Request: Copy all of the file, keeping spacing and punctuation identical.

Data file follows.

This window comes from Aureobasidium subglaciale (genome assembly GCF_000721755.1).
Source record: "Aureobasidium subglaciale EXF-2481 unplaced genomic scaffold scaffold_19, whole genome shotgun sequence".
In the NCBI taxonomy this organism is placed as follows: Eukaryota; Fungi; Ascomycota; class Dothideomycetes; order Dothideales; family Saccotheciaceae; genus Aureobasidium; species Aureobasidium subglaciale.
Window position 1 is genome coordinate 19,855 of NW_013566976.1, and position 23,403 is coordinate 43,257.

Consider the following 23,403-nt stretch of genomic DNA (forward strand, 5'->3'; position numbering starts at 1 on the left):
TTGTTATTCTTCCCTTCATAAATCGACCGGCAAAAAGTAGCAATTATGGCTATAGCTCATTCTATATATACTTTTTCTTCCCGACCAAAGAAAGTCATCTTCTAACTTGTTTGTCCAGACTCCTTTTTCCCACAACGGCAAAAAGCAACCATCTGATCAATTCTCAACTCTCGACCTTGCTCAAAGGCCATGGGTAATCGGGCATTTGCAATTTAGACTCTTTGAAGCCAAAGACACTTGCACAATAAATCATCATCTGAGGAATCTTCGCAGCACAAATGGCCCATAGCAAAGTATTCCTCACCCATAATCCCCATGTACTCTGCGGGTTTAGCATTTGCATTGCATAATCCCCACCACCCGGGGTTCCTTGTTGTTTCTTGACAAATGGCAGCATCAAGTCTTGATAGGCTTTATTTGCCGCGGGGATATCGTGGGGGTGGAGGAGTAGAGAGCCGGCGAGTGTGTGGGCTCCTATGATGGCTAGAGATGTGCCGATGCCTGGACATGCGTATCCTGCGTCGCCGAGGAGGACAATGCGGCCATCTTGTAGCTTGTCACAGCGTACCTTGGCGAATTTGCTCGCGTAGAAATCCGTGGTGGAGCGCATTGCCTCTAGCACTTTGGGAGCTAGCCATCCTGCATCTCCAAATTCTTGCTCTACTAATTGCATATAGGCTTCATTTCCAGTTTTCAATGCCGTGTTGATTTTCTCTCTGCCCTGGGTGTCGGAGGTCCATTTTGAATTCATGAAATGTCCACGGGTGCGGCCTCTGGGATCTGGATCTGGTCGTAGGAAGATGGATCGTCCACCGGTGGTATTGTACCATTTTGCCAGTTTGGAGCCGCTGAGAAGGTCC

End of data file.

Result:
This window comes from Aureobasidium subglaciale (genome assembly GCF_000721755.1).
Source record: "Aureobasidium subglaciale EXF-2481 unplaced genomic scaffold scaffold_19, whole genome shotgun sequence".
In the NCBI taxonomy this organism is placed as follows: Eukaryota; Fungi; Ascomycota; class Dothideomycetes; order Dothideales; family Saccotheciaceae; genus Aureobasidium; species Aureobasidium subglaciale.
Window position 1 is genome coordinate 19,855 of NW_013566976.1, and position 23,403 is coordinate 43,257.

Consider the following 23,403-nt stretch of genomic DNA (forward strand, 5'->3'; position numbering starts at 1 on the left):
TTGTTATTCTTCCCTTCATAAATCGACCGGCAAAAAGTAGCAATTATGGCTATAGCTCATTCTATATATACTTTTTCTTCCCGACCAAAGAAAGTCATCTTCTAACTTGTTTGTCCAGACTCCTTTTTCCCACAACGGCAAAAAGCAACCATCTGATCAATTCTCAACTCTCGACCTTGCTCAAAGGCCATGGGTAATCGGGCATTTGCAATTTAGACTCTTTGAAGCCAAAGACACTTGCACAATAAATCATCATCTGAGGAATCTTCGCAGCACAAATGGCCCATAGCAAAGTATTCCTCACCCATAATCCCCATGTACTCTGCGGGTTTAGCATTTGCATTGCATAATCCCCACCACCCGGGGTTCCTTGTTGTTTCTTGACAAATGGCAGCATCAAGTCTTGATAGGCTTTATTTGCCGCGGGGATATCGTGGGGGTGGAGGAGTAGAGAGCCGGCGAGTGTGTGGGCTCCTATGATGGCTAGAGATGTGCCGATGCCTGGACATGCGTATCCTGCGTCGCCGAGGAGGACAATGCGGCCATCTTGTAGCTTGTCACAGCGTACCTTGGCGAATTTGCTCGCGTAGAAATCCGTGGTGGAGCGCATTGCCTCTAGCACTTTGGGAGCTAGCCATCCTGCATCTCCAAATTCTTGCTCTACTAATTGCATATAGGCTTCATTTCCAGTTTTCAATGCCGTGTTGATTTTCTCTCTGCCCTGGGTGTCGGAGGTCCATTTTGAATTCATGAAATGTCCACGGGTGCGGCCTCTGGGATCTGGATCTGGTCGTAGGAAGATGGATCGTCCACCGGTGGTATTGTACCATTTTGCCAGTTTGGAGCCGCTGAGAAGGTCC